How we got to the current understanding of fynbos (ending with a brief note on what that is, and a botanical profile of the Cape Peninsula).
Chapter 3: Cape Town in the 20th century
The development of the city and its infrastructure, with analysis of how this altered the fire environment
Chapter 4: The people and the mountain
Table Mountain as a symbol for Cape Town and South Africa, and different forms of its ‘ownership’.
Chapter 5: Afforestation, invasion and fire
The history of the afforestation of the Peninsula with exotic species and the ensuing biological invasions.
Chapter 6: Population and socio-economic causes
The contested influence of population growth and socio-economic impacts on increased fire incidence.
Chapter 7: Outdoor recreation
Its role as a major cause of the increase in wildfires.
Chapter 8: Cape Peninsual fire management history
An integrated history of direct wildfire management including fire fighting across the century.
A review of the major arguments of the book, drawing out the lessons and consequences for fire management today.
About the author
Dr Simon Pooley is a Junior Research Fellow in Conservation Science at Imperial College London.
Pierre Englebert has written a paper entitled “Democratic Republic of Congo: Growth for All? Challenges and Opportunities for a New Economic Future” for the Congo Dialogue, an event hosted by the Brenthurst Foundation and Afrique Avenir Congo in Johannesburg in September.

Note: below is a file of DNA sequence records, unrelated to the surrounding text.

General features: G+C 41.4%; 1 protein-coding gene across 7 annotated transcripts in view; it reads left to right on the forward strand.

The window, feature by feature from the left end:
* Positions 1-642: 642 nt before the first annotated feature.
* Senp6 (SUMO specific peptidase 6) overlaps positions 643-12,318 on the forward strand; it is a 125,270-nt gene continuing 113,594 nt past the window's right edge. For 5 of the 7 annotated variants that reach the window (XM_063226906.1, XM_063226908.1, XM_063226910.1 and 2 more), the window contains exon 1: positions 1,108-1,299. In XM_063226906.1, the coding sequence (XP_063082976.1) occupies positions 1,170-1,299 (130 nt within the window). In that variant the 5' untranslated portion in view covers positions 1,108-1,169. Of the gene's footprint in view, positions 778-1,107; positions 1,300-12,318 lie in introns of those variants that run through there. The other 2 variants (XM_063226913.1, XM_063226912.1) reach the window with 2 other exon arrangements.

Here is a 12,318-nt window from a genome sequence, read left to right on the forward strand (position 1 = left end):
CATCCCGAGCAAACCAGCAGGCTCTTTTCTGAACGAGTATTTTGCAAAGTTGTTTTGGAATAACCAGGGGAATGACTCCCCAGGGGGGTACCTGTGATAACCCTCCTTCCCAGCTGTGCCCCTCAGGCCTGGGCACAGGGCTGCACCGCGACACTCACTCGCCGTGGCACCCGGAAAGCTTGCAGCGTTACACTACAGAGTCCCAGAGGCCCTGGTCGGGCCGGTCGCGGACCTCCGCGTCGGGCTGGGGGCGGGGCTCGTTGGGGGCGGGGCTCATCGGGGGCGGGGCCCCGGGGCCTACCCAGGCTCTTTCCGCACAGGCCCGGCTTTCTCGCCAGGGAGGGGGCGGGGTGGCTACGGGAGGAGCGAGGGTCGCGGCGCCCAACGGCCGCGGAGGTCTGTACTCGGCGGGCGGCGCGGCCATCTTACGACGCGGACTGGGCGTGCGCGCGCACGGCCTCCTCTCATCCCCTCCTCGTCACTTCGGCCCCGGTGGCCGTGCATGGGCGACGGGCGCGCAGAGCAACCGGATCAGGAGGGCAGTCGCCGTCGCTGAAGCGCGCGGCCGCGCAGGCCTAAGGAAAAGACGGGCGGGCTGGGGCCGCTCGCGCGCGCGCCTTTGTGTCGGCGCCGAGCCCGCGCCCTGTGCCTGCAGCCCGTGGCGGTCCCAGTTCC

Englebert is the H Russell Smith Professor of International Relations at Pomona College in California, USA, where he teaches African politics and development. His latest books include Inside African Politics (2013, with Kevin Dunn) and Africa: Unity, Sovereignty, and Sorrow.
His paper offers a diagnosis of the “economic governance and recommendations for change” in the Congo, suggesting “feasible reforms that the Congolese can adopt in order to unleash their country’s economic potential and provide opportunities for more than just a narrow elite”.
The Congo Dialogue brought together distinguished Congolese academics, civil society members, and corporate and political leaders to discuss new approaches to ‘building growth and prosperity in the DRC’. Drawing participants from the DRC as well as the Congolese Diaspora in Europe and North America together with a small number of external experts, the Congo Dialogue was established in the belief that despite the country’s myriad problems, traumatic history and extremely poor reputation, real opportunities exist for Congo to break with the past. This Report of the Congo Dialogue reflects the main themes and findings to emerge from the two days of discussions.
Despite recent economic progress, there is little in today’s governance of the Democratic Republic of the Congo that suggests a transformation away from predatory rule. As in colonial days, Congo is still understood more as a resource to be plundered than as a state to be built, and grass-roots Congolese continue to shoulder the burden of such a system. Year in and year out, state agents and their partners, starting at the very apex of the state, divert an estimated US$4bn from government finances, either through the manipulation of mining contracts and payments, through tortuous budgetary practice, or directly by using their state authority to steal